Wednesday, August 12, 2009

UBS, U.S. and Swiss reach deal on releasing names of possible tax evaders

UBS AG and the U.S. and Swiss governments have worked out agreements to settle a dispute over whether the Swiss bank should be forced to disclose the names of 52,000 wealthy American clients suspected of tax evasion, media outlets reported today.

UBS and the two governments have initialed agreements that will "take a little time to be signed in final form," Department of Justice lawyer Stuart Gibson told U.S. District Court Judge Alan Gold during a brief conference call on Wednesday, according to Reuters.

"For U.S. taxpayers it is going to be impossible to hide money in Switzerland and it is just a matter of time that this is the case also for Germans and Britons," Asher Rubinstein, a partner at law firm Rubinstein & Rubinstein, said in a separate story by Reuters.

See also:

- UBS Tax Lawsuit Settled by U.S., Swiss Governments (Bloomberg)

- UBS Welcomes IRS Settlement (Dow Jones Newswires)

Friday, August 7, 2009

Guernsey: low-tax jurisdiction or tax haven?

The New York Times ran an article today about Guernsey's popularity with rich Britons who take advantage of a loophole in British law that allows individuals to become nonresidents for tax purposes but remain citizens as long as they do not spend more than 90 days a year on British soil.

But British authorities are beginning to challenge the application of that loophole, the Times says.

The Times story
cites an estimate by the Organization for Economic Cooperation and Development that "wealthy individuals hold about $6 trillion offshore, resulting in billions of dollars in lost tax revenue for their home countries annually."

Monday, August 3, 2009

Op-ed advocates maintaining strict Swiss financial privacy laws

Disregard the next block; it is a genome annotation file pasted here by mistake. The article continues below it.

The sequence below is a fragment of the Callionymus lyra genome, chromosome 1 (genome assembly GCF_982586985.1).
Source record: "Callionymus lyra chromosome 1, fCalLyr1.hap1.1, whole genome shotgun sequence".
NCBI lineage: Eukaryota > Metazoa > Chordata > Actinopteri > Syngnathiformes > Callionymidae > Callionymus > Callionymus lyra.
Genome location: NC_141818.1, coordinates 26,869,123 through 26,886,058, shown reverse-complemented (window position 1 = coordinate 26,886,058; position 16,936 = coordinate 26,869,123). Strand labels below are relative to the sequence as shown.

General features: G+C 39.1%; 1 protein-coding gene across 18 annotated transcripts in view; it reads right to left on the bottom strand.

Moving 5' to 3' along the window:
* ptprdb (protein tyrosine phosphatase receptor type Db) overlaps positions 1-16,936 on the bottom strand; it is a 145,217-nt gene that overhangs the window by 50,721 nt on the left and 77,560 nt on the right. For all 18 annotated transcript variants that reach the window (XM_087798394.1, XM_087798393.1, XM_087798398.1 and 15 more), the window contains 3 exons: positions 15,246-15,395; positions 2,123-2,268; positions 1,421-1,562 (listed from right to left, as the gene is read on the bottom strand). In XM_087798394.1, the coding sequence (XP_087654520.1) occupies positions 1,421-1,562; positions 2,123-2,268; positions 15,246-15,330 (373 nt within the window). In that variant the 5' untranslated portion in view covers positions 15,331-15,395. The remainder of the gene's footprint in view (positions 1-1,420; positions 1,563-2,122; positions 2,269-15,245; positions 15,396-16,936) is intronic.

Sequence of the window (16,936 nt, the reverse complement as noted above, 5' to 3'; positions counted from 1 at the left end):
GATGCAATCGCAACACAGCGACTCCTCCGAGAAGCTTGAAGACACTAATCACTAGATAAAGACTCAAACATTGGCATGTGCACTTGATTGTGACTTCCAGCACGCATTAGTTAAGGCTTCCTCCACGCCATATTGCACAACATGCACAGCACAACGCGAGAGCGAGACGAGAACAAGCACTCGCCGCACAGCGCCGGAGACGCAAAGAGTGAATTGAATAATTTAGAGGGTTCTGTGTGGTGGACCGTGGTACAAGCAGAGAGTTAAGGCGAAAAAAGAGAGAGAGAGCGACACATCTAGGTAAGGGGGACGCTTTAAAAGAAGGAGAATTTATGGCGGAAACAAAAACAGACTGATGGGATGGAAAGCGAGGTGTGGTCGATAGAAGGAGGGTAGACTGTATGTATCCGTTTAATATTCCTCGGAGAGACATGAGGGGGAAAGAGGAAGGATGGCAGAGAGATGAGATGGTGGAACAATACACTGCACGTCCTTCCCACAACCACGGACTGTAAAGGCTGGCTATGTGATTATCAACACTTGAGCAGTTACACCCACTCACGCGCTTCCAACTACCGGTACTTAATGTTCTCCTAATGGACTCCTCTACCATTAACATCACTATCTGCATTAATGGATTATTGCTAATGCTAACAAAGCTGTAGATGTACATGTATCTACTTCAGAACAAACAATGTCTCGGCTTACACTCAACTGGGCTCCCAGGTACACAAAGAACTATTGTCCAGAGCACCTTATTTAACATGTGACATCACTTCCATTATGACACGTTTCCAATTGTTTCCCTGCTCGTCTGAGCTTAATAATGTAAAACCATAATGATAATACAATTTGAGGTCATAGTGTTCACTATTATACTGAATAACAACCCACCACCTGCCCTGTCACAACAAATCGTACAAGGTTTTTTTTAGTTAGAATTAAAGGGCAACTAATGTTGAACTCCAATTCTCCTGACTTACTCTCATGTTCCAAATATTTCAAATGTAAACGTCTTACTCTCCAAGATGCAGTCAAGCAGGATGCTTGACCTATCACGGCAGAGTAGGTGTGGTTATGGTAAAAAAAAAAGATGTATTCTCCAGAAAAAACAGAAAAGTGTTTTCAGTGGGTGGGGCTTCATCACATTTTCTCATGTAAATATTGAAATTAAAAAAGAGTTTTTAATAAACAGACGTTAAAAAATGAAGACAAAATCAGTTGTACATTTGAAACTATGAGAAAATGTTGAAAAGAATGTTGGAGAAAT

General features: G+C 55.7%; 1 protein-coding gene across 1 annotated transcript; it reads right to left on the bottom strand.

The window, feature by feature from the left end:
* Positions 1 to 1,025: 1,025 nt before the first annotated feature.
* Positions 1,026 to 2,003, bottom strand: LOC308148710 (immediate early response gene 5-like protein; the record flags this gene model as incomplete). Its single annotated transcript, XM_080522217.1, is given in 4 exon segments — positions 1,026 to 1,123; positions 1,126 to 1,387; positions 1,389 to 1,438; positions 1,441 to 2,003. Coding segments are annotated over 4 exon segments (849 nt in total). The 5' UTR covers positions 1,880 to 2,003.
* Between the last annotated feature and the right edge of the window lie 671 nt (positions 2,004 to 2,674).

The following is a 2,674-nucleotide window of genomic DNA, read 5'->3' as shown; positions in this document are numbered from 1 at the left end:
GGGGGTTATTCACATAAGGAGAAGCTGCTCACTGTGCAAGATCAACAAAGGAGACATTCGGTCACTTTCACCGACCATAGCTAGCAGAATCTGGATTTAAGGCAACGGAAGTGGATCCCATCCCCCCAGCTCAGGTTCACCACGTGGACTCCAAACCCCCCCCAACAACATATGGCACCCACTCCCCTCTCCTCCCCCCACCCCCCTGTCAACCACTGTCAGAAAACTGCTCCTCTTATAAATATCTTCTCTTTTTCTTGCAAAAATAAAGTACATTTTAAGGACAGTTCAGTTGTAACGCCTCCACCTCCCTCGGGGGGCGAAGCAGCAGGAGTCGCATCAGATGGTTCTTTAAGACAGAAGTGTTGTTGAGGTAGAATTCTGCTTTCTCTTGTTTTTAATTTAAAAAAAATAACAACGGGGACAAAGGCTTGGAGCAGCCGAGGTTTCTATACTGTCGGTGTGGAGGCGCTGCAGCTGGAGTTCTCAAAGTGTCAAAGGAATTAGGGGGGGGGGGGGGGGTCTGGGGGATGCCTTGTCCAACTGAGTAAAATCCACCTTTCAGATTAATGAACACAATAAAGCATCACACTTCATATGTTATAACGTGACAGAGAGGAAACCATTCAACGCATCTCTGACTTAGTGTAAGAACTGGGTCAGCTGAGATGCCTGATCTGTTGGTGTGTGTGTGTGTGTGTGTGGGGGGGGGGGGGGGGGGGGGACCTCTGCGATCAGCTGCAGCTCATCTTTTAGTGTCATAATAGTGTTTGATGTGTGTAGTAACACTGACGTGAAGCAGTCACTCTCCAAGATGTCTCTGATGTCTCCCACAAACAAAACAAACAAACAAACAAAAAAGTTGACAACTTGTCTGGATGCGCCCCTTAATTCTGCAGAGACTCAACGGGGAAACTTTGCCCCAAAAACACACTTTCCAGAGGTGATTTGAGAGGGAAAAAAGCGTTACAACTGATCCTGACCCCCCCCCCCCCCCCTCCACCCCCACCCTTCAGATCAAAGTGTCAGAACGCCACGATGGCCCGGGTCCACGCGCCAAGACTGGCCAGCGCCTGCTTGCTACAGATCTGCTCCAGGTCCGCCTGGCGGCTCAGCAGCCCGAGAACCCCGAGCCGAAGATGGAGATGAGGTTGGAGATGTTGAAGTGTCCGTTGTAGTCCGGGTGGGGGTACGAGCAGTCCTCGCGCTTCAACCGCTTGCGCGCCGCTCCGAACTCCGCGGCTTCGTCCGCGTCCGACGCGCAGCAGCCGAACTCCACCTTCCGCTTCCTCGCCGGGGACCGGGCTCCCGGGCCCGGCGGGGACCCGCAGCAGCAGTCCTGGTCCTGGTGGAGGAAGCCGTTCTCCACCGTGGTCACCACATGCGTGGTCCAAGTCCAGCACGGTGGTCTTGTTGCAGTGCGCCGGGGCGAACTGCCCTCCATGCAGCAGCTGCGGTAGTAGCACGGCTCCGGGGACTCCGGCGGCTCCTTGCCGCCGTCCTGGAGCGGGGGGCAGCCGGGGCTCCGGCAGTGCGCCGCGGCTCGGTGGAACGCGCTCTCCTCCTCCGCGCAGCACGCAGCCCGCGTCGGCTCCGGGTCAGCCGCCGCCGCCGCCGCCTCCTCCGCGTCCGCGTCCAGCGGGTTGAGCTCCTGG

The president of a Swiss research institution argues today in a New York Times op-ed that Switzerland should maintain its strict banking privacy laws despite pressure from other countries to change them.

". . . Our financial privacy laws are a foundation for individual dignity and basic property rights," says Pierre Bessard, president of the Liberales Institut. "We will not solve the global problem of tax evasion by punishing honest depositors and destroying Swiss traditions."

UBS, Swiss and U.S. reach agreement on info about U.S. clients

UBS and the Swiss government have reached an agreement in principle with the U.S. to give the U.S. information about some American UBS clients who the U.S. maintains are evading taxes through accounts with the Swiss bank, according to media reports.

Reuters reported that, "A U.S. government source told Reuters on Friday he expected UBS not to pay a fine as part of the deal and Swiss newspapers reported the settlement would include the bank handing over 5,000 names of U.S. clients holding secret Swiss accounts -- about 10 percent of the names Washington was after."

The Wall Street Journal reported that UBS and the Swiss government had resolved their concerns about violating Swiss bank-privacy laws by combing through UBS client files and identifying "enough potential fraud to make them willing to hand over information about certain accounts.

"Swiss laws don't provide confidentiality if people engage in fraudulent activities such as setting up accounts with shell companies that lack any real business substance," The Wall Street Journal said.